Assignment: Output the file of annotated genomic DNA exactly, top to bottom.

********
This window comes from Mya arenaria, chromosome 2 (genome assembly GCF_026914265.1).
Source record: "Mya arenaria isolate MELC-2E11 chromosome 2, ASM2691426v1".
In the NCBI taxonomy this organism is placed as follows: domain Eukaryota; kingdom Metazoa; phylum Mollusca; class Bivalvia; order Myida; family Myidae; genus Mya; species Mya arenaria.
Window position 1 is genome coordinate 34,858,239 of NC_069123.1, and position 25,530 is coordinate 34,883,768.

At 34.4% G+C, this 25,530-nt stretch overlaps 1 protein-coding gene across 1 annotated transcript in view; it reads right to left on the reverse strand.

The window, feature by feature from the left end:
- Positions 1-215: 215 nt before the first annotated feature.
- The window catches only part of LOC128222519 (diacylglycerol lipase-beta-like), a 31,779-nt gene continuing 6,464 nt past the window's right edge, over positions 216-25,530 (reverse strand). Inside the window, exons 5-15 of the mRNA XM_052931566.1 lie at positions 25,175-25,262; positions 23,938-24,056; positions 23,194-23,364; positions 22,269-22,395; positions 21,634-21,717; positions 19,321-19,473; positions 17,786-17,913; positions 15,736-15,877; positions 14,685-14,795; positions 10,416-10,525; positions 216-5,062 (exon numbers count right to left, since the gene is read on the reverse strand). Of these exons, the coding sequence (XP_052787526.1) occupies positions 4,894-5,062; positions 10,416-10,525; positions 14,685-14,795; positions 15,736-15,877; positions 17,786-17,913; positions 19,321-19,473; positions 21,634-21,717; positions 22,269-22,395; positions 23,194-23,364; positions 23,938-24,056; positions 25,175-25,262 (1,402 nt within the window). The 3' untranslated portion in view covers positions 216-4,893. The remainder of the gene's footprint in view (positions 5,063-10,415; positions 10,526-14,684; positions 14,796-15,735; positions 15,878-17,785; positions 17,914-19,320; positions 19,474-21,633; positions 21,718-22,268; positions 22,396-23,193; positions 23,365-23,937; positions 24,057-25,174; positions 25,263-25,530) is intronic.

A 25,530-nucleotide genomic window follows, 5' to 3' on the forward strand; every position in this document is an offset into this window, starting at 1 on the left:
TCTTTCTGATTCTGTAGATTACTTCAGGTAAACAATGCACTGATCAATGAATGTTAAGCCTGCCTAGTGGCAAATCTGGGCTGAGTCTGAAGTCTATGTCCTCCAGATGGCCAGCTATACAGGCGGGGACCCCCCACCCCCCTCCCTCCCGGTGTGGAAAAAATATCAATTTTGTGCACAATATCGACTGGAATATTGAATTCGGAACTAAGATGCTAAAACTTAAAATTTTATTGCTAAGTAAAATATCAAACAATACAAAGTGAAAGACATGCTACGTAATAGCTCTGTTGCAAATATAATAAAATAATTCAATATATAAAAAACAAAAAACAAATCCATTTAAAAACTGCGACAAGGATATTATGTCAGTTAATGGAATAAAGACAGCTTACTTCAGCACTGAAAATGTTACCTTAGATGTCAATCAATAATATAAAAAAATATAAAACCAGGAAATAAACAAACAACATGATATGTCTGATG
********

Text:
This window comes from Mya arenaria, chromosome 2 (genome assembly GCF_026914265.1).
Source record: "Mya arenaria isolate MELC-2E11 chromosome 2, ASM2691426v1".
In the NCBI taxonomy this organism is placed as follows: domain Eukaryota; kingdom Metazoa; phylum Mollusca; class Bivalvia; order Myida; family Myidae; genus Mya; species Mya arenaria.
Window position 1 is genome coordinate 34,858,239 of NC_069123.1, and position 25,530 is coordinate 34,883,768.

At 34.4% G+C, this 25,530-nt stretch overlaps 1 protein-coding gene across 1 annotated transcript in view; it reads right to left on the reverse strand.

The window, feature by feature from the left end:
- Positions 1-215: 215 nt before the first annotated feature.
- The window catches only part of LOC128222519 (diacylglycerol lipase-beta-like), a 31,779-nt gene continuing 6,464 nt past the window's right edge, over positions 216-25,530 (reverse strand). Inside the window, exons 5-15 of the mRNA XM_052931566.1 lie at positions 25,175-25,262; positions 23,938-24,056; positions 23,194-23,364; positions 22,269-22,395; positions 21,634-21,717; positions 19,321-19,473; positions 17,786-17,913; positions 15,736-15,877; positions 14,685-14,795; positions 10,416-10,525; positions 216-5,062 (exon numbers count right to left, since the gene is read on the reverse strand). Of these exons, the coding sequence (XP_052787526.1) occupies positions 4,894-5,062; positions 10,416-10,525; positions 14,685-14,795; positions 15,736-15,877; positions 17,786-17,913; positions 19,321-19,473; positions 21,634-21,717; positions 22,269-22,395; positions 23,194-23,364; positions 23,938-24,056; positions 25,175-25,262 (1,402 nt within the window). The 3' untranslated portion in view covers positions 216-4,893. The remainder of the gene's footprint in view (positions 5,063-10,415; positions 10,526-14,684; positions 14,796-15,735; positions 15,878-17,785; positions 17,914-19,320; positions 19,474-21,633; positions 21,718-22,268; positions 22,396-23,193; positions 23,365-23,937; positions 24,057-25,174; positions 25,263-25,530) is intronic.

A 25,530-nucleotide genomic window follows, 5' to 3' on the forward strand; every position in this document is an offset into this window, starting at 1 on the left:
TCTTTCTGATTCTGTAGATTACTTCAGGTAAACAATGCACTGATCAATGAATGTTAAGCCTGCCTAGTGGCAAATCTGGGCTGAGTCTGAAGTCTATGTCCTCCAGATGGCCAGCTATACAGGCGGGGACCCCCCACCCCCCTCCCTCCCGGTGTGGAAAAAATATCAATTTTGTGCACAATATCGACTGGAATATTGAATTCGGAACTAAGATGCTAAAACTTAAAATTTTATTGCTAAGTAAAATATCAAACAATACAAAGTGAAAGACATGCTACGTAATAGCTCTGTTGCAAATATAATAAAATAATTCAATATATAAAAAACAAAAAACAAATCCATTTAAAAACTGCGACAAGGATATTATGTCAGTTAATGGAATAAAGACAGCTTACTTCAGCACTGAAAATGTTACCTTAGATGTCAATCAATAATATAAAAAAATATAAAACCAGGAAATAAACAAACAACATGATATGTCTGATG